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Shaping the Landscape: The Question of Style and New Music

Although it is a subjective opinion, I have never regarded myself as a ’modern’ composer, or I should say, a composer of particularly modern-sounding music. I did once receive a response from Classic FM to say that the music was "too modern" for their station, but not really writing with ‘that modern sound’, which sometimes seems to me to become a stylised modernity, I have always felt that the music I write falls in the middle of the spectrum. In saying that, I am full of admiration for the complexity of some modern classical music, the trouble is that when listening, if I am struggling with it, then how does that music reach a wider audience? Or perhaps it doesn’t matter if it does. I remember going to hear a friend of mine playing a new concerto a few years back, really tough on the ear, and although undoubtedly it would have made more sense on further listening and study, the question really was, could I be bothered to do so. On similar lines, when I was just starting to go public with pieces, I had just finished my first string quartet, not knowing where to start regarding a performance, I was chatting to a friend in Oxford. He said “I recently went to hear a string quartet play, superb except for a very short new piece that they included in the programme. If they play crap like that, they are bound to play yours’. The quartet was the Allegri, and they did play it, a number of times (Journeyman CD).


So my guiding phrase is always, ‘would I like to hear that again’, and this is for me the fundamental of music that I write, and music that I hear. Naturally my own opinion will differ from others, but generally I have found it to be a reasonable gauge. More than once, after a concert which included a piece of mine, a stranger has come up and said ‘I don’t like modern music but I liked that’. So, if that person can leave with a slightly altered view on what new music is about, then that is all to the good.

Tate Modern. Photograph: Nana B Agyei

What this is skirting around though is the position of new classical music in our society at the moment. In general, not good I would say, particularly if one makes a comparison with other art forms. Modern art, for example is embraced, culminating in crowds to the Tate Modern. By contrast I recall an orchestral manager describing to me how a new work, even short, drastically affected ticket sales to the point where they no longer consider including a new piece, however short. So why is this the case, how has it been allowed to happen, and what can be done about it?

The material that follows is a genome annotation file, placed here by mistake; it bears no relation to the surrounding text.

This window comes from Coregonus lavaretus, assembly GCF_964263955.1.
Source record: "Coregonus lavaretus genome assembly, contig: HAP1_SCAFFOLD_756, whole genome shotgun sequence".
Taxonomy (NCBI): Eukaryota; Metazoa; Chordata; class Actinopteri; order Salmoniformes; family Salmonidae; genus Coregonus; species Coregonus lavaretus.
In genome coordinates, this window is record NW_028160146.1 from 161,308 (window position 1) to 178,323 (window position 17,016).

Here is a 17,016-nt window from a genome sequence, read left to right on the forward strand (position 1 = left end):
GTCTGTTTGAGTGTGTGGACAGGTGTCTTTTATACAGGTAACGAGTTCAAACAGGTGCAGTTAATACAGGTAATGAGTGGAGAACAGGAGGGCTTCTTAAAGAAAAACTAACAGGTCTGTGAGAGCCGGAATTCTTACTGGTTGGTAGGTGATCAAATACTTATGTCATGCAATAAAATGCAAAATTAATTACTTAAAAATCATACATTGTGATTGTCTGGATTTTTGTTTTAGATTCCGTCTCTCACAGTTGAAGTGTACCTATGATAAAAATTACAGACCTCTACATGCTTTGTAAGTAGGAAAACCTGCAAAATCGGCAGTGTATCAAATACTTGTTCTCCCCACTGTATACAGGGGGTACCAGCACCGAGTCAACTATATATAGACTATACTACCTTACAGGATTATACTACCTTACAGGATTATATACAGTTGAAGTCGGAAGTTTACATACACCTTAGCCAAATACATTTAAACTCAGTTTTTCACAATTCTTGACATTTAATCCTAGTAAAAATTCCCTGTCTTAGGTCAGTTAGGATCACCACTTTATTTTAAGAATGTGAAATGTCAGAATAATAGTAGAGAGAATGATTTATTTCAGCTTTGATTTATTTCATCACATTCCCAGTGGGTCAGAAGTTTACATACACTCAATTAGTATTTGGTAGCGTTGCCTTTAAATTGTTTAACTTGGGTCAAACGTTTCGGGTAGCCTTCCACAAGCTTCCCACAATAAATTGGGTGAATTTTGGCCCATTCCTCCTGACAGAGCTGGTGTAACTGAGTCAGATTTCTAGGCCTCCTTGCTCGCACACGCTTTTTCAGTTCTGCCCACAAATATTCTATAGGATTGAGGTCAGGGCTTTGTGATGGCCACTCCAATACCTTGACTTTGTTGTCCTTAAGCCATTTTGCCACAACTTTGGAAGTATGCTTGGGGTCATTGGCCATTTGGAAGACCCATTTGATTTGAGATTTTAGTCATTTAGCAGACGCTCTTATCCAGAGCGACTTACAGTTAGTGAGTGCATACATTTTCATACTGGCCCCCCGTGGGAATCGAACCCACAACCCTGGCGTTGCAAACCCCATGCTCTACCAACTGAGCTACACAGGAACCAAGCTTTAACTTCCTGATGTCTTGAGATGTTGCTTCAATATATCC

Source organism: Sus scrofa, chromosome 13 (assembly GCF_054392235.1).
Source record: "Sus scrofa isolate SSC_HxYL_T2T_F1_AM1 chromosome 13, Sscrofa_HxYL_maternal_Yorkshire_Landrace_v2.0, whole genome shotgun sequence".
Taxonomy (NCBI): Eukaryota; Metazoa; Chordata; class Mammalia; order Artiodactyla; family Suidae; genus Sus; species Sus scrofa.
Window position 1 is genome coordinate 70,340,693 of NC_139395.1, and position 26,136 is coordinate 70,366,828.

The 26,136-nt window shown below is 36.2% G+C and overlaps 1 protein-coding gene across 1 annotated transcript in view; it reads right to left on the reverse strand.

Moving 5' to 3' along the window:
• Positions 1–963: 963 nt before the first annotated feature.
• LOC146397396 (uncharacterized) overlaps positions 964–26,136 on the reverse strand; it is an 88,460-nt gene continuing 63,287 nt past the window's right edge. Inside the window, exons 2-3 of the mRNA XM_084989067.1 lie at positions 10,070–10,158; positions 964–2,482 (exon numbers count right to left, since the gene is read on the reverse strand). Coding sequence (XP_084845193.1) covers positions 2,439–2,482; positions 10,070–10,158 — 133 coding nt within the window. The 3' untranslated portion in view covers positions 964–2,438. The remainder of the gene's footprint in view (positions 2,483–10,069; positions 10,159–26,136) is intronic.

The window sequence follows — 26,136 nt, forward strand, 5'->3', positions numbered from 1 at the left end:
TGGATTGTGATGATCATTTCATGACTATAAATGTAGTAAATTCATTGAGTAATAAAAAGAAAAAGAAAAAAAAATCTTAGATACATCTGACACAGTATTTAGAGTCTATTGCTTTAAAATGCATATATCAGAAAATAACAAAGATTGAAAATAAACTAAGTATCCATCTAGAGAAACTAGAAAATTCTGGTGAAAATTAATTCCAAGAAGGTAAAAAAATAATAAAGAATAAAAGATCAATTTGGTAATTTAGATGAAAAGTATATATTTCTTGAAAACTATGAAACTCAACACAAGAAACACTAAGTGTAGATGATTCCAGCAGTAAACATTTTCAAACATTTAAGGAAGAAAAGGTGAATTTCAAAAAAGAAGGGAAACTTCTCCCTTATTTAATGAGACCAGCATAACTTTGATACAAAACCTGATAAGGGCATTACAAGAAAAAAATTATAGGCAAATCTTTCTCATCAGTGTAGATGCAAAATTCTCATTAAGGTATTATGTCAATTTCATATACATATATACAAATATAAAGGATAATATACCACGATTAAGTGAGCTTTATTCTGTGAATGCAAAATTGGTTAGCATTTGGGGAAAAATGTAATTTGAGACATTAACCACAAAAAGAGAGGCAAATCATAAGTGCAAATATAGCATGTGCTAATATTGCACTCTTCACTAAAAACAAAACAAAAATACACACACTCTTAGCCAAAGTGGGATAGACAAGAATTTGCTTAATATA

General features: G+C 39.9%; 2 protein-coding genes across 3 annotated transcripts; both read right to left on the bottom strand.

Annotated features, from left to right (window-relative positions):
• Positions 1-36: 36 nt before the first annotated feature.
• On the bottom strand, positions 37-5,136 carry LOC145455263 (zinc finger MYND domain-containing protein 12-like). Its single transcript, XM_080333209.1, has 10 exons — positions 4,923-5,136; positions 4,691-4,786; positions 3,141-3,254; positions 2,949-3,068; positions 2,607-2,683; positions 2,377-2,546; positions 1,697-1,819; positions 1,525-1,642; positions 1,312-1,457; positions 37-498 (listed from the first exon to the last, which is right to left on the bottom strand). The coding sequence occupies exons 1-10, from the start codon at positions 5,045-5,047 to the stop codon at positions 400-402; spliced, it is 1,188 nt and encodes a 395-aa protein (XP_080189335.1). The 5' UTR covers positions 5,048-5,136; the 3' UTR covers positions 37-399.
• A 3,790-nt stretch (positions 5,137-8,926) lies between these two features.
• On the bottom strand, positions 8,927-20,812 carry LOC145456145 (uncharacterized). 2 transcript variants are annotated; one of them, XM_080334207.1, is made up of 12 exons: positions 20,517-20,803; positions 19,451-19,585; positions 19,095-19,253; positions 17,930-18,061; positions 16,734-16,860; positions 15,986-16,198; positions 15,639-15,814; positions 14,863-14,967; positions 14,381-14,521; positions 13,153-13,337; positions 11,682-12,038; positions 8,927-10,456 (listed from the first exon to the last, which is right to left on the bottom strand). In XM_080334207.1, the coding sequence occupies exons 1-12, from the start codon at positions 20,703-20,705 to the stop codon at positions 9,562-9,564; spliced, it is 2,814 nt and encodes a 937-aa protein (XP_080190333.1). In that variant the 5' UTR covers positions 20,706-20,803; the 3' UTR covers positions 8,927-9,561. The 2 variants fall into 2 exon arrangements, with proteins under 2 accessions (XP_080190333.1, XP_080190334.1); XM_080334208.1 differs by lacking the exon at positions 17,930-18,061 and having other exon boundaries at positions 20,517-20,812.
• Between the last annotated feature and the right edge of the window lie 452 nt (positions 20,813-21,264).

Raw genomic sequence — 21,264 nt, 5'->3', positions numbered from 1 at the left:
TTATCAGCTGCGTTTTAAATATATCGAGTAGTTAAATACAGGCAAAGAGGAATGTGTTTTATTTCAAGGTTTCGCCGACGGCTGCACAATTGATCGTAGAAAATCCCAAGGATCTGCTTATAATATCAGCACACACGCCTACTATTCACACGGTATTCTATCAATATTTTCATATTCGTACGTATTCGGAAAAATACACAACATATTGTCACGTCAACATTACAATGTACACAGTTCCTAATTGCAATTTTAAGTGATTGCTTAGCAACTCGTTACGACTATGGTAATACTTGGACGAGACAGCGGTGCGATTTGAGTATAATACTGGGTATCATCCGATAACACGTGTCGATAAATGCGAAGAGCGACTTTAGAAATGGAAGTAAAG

Well the first thing concerns whether it is true or not, that new classical music is not liked, appreciated or acknowledged by the vast majority. Some might say that the Proms is an outstanding example to show that new music flourishes. Others might say that since it now includes all manner of genres, it is another demonstration that classical music is on the wain, and new classical music with it. But even if healthy, what is the position for the rest of the year. I remember one colleague telling me that in years only three new scores had ever reached the desk of a conductor of a major orchestra and none of those three made it to the platform. I also recall a particular funding rejection which said we are targeting new theatre writing this year, and there are no funds for new music.

So how has it come about, decisions by administrators, the style of music written by composers, the list, and reasons, would be endless and suitable for a book rather than a short blog. But the important thing is what can be done? The first thing I would do is to make the inclusion of new music a criteria in the funding of organizations, orchestras, festivals, even new arts buildings, and whatever, so that funding is secured only if a proportion of new work is included in a year’s programme. Just in the way that organisations now have commitment to education, ethnicity, etc. This developed once it became a funding hoop to jump through and I would suggest that new music now needs to be treated like a special interest group. But more than this, it is a change of culture that is required, a true acceptance that we can’t live forever ‘on the old’, just as we can’t with art, theatre, and any other art form.

String Quartet No.1 (Robben Island)

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